Common Pleas, Lycoming County, No. 784 May Term, 1966

In The Matter Of The Death Of The Honorable Charles Scott Williams,

A Member Of The Bar Of Lycoming County, Pennsylvania


CHARLES SCOTT WILLIAMSPursuant to the Order of this Court the appointed committee has met and prepared resolutions, herein set forth and respect fully submitted:

Charles Scott Williams was admitted to the Bar and the several courts in Lycoming County on the fifth day of May, 1930, upon the motion of Herbert T. Ames, Esquire.

Charles Scott Williams served the United States for the Middle District as United States Commissioner from 1932 to 1936. He was elected District Attorney of the County of Lycoming for the years 1936 to 1944.  In 1943 he was elected judge of the several courts of Lycoming County, in which he served until the first Monday of January, 1964. Thereafter Judge Williams resumed his practice of law, His very sudden and untimely death on Saturday, June 25, 1966, has profoundly shocked the minds of all of us that it is with great difficulty we express our sorrow. Measured in years, his life was comparatively short, yet it was so worthwhile that we must wish to preserve something of what we know, think and feel about him in this hour.

He was born in the Borough of Picture Rocks in this County on November 24, 1904, the son of The Reverend and Mrs. Alvin S. Williams. He was named and baptized Charles Scott Williams.

Since Mr. Williams was the son of a Methodist minister he was moved about in the area comprehended by the Central Pennsylvania Conference of the Methodist Church. After two years in Williamsport High School he was graduated from Roaring Springs High School in 1922. He was graduated from Dickinson College in 1926 and from Dickinson School of Law in 1929.

He began his practice of law in Altoona but in 1930 joined the firm of Ames & Hammond in this city. After the retirement of Mr. Hammond he became a partner of Herbert T. Ames, Esquire, and the firm was known as Ames & Williams. After Mr. Ames' death in 1936, Arthur McKean became his associate. Mr. McKean, one of the finest young men to come to this Bar, was killed in World War II.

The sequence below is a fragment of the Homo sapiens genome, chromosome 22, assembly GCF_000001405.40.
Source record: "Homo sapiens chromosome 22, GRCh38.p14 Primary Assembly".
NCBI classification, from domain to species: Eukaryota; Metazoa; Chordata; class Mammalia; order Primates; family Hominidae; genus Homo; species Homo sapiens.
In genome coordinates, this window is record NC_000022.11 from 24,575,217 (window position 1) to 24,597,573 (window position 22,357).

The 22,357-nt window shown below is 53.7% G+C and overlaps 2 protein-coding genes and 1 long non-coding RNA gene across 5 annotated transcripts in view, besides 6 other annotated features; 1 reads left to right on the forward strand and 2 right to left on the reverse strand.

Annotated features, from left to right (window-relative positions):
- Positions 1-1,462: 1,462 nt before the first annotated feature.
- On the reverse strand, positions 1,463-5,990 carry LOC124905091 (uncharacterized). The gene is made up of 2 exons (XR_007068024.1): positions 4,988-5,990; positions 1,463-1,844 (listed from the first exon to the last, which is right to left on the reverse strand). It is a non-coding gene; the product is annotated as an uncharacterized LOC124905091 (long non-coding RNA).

On June 25, 1940, he was united in marriage with Helen Edler, a Williamsport girl. As a result of this marriage there was born one son, Scott Alvin Williams, who is presently taking the cram course, prior to taking the Bar Examinations in July, preparatory to becoming a member of this Bar.

His outstanding ability as a lawyer, as a District Attorney and as a Judge was recognized alike by the Bench, the Bar and the public. The evenness of his temper, his unfailing courtesy, his consideration for others, his inherent honesty and integrity at all times characterized his conduct in the court room, in chambers, and in his association with his clients, his friends and his employees.

Judge Williams was a kind and loving husband and a fine father. Scott Alvin Williams, whom you will all soon know, clearly shows the kind of home in which he was reared by loving parents and a sometimes indulgent father.

Your committee desires to outline briefly other aspects of Judge Williams’ career which merit recording.

Judge Williams had been a member of the executive committees of the Salvation Army, Divine Providence Hospital, Lycoming County Chapter of the American Red Cross and West Branch Council of Boy Scouts of America, which he also served as president.

He was a member of the Newberry Methodist Church, a church his father once served as pastor, and had been a trustee of that church since 1932. He had been treasurer on the Methodist Preachers Aid Society since 1936 and trustee of the Central Pennsylvania Conference of the Methodist Church since 1940.

He was a past master of Lodge No. 106, F. and A.M.; a member of Williamsport Scottish Rite Consistory and of Baldwin II Commandery No. 22, Knights Templar; a past sovereign of Williamsport Conclave No. 20, Red Cross of Constantine; a past grand of Iona Lodge, Independent Order of Odd Fellows; a past president of the Tiadaghton Chapter, Sons of the American Revolution; a member of the Ross Club; the Wheel club, Lycova Grange, Lycoming County Consolidated Sportsmen and the Pennsylvania Society of New York.

He had been a director of the former Bank of Newberry and served as its solicitor until his election as Judge. At the time of his death he was a director of the First National Bank of Ralston.

Judge Williams' avocation was Lycoming College. He had been a director of that College for 24 years; he was chairman of its executive committee and he was instrumental in qualifying this fine school as a four year college.

He was the first chairman of the Advisory Committee of Divine Providence Hospital.

He was a deer hunter and held membership in Bobst Mountain Hunting Club.

He was a past president of Williamsport Exchange Club and of the Lycoming Historical Society.

He was devoted to history, especially local history and published a history of Lycoming College and Newberry Methodist Church.

He was a member of Lycoming Law Association, Pennsylvania Bar Association and the American Bar Association.

We therefore offer the following resolution for adoption as a minute of this Court:

BE IT RESOLVED that on the death of the Honorable Charles Scott Williams the Bar of Lycoming County has lost an able lawyer, the community a valuable citizen, the church a devoted Christian and his family a loving member.

AND BE IT FURTHER RESOLVED that these resolutions be spread at length upon the minutes of this Court, and that a copy thereof be sent to Mrs. Williams and Scott Alvin Williams.

John C. Youngman Sr.
O. William Vanderlin
Clyde E. Carpenter
S. Dale Furst, Jr.
Clyde F. Williamson, Chairman